NEI, joined by the National Mining Association, has argued that the Secretary of Interior lacked authority for the withdrawal in light of an unconstitutional legislative veto in the provision of FLPMA relied upon by the Secretary in issuing the withdrawal. The government has already conceded that the provision’s legislative veto is unconstitutional, leaving to be decided whether or not the remainder of the provision and the Secretary’s authority to issue such large-scale withdrawals survives.

Map detail of the "Arizona Strip," courtesy of Arizona State University.
This week’s argument comes on the heels of the district court’s order earlier this year confirming NEI’s standing to raise its constitutional challenge, in addition to claims under FLPMA and the National Environmental Policy Act (“NEPA”). The case is National Mining Association v. Salazar, No. 12-8038, consolidated under lead case Yount v. Salazar, No. 11-8171.

Editor's Note: We expect to have some comments from NEI's counsel on the ground in Arizona. Please follow our twitter feed tomorrow for a live update.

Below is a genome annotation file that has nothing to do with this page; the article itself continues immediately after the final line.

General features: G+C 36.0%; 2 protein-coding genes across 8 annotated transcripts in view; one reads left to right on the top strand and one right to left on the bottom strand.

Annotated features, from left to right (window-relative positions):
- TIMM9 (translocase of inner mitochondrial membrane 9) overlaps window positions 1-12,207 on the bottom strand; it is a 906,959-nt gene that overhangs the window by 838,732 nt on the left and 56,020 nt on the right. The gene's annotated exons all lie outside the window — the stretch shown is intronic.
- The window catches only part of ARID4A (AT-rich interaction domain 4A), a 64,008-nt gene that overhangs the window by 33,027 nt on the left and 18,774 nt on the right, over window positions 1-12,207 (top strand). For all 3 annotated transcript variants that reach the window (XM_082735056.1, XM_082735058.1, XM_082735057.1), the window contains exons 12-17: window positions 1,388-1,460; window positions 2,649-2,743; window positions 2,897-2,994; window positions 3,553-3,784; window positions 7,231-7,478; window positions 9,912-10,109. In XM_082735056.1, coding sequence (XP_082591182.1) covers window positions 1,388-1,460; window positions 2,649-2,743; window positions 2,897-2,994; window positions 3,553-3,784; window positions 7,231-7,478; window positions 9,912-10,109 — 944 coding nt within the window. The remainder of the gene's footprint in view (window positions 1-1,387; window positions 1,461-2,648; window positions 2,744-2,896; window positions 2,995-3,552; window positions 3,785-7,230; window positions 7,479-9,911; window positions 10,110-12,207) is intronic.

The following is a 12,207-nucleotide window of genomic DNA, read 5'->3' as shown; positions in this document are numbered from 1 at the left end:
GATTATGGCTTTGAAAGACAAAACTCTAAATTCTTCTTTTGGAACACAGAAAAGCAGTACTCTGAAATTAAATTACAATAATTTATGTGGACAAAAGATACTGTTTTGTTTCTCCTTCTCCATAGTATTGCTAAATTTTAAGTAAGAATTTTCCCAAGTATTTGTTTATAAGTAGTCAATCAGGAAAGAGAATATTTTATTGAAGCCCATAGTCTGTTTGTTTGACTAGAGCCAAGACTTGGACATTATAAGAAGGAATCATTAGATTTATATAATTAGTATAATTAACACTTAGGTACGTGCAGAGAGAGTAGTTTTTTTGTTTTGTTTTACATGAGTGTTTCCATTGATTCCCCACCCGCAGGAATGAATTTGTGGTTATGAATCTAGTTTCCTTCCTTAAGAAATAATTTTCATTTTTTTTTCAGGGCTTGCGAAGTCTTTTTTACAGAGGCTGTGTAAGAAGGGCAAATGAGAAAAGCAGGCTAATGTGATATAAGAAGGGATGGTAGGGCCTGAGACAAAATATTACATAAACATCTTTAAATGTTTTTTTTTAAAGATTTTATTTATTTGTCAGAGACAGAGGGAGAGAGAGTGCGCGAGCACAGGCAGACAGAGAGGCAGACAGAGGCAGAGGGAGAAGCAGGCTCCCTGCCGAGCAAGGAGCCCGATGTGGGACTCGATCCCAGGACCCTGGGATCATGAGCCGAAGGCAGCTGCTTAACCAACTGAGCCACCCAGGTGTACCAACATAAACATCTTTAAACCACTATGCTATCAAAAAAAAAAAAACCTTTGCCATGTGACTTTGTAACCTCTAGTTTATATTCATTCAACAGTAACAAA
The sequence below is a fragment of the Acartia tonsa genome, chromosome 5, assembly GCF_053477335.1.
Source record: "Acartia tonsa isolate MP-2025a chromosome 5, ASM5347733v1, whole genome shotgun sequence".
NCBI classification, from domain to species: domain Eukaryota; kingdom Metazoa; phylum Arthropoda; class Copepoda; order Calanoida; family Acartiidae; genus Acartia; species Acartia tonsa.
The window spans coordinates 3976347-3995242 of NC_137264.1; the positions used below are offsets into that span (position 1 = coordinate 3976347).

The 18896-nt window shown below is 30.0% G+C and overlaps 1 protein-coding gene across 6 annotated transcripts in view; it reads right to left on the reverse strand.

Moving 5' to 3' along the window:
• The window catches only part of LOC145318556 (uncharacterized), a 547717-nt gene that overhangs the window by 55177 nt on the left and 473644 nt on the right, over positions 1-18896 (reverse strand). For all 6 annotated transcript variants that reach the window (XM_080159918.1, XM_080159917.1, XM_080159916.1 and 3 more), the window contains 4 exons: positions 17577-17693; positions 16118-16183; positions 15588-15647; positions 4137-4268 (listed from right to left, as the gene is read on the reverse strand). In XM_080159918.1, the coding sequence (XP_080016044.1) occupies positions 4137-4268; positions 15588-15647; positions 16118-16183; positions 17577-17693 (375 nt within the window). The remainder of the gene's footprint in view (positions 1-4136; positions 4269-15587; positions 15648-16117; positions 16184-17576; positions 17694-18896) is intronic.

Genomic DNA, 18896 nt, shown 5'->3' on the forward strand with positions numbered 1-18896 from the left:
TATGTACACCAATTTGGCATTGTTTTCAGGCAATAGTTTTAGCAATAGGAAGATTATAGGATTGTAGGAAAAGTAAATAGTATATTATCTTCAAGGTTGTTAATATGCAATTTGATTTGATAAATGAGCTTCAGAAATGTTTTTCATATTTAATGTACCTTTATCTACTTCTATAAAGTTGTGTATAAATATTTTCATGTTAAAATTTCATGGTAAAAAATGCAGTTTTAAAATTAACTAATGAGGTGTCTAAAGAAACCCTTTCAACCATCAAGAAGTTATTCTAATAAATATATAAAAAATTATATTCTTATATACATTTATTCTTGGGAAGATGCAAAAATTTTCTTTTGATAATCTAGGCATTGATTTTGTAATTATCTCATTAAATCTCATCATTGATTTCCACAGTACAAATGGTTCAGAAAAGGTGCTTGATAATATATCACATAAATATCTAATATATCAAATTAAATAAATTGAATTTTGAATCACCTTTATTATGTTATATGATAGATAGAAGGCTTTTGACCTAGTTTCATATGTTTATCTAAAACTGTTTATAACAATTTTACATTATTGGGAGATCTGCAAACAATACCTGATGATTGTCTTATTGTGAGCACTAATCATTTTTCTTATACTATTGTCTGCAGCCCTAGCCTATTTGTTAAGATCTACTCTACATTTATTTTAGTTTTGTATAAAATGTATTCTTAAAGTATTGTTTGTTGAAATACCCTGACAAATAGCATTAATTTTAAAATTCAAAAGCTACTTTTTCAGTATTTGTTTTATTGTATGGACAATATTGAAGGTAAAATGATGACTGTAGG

Tuesday, February 26, 2013

No Tears, Please, for Nuclear Energy

crysmall190Natural gas is priced lower than ever, a fair number of nuclear reactors have been sidelined with extended outages – enough to bring the fleet’s total capacity down for the year – and a couple of plants are closing albeit for different reasons. Surely, we could be excused for being a little – lachrymose, yes?

Growing fearful that the nuclear energy industry will suddenly crater or more subtly wave a handkerchief goodbye as it gradually leaves the scene is not really backed up by facts.

Consider: Natural gas will increase in price; the carbon emission profile between natural gas and nuclear energy has become more apparent (as we’ll see as we go along); utilities loath putting all their energy eggs in a single basket; and nuclear energy, finally, is a mature and well understood technology. All these weigh in favor of hesitating before composing an epitaph. (“You glowed brightly, but too briefly.”) No one is going bankrupt running a nuclear facility, a majority of reactors will continue to operate over the next 20 or so years, and five more reactors will join the fleet in the next few years.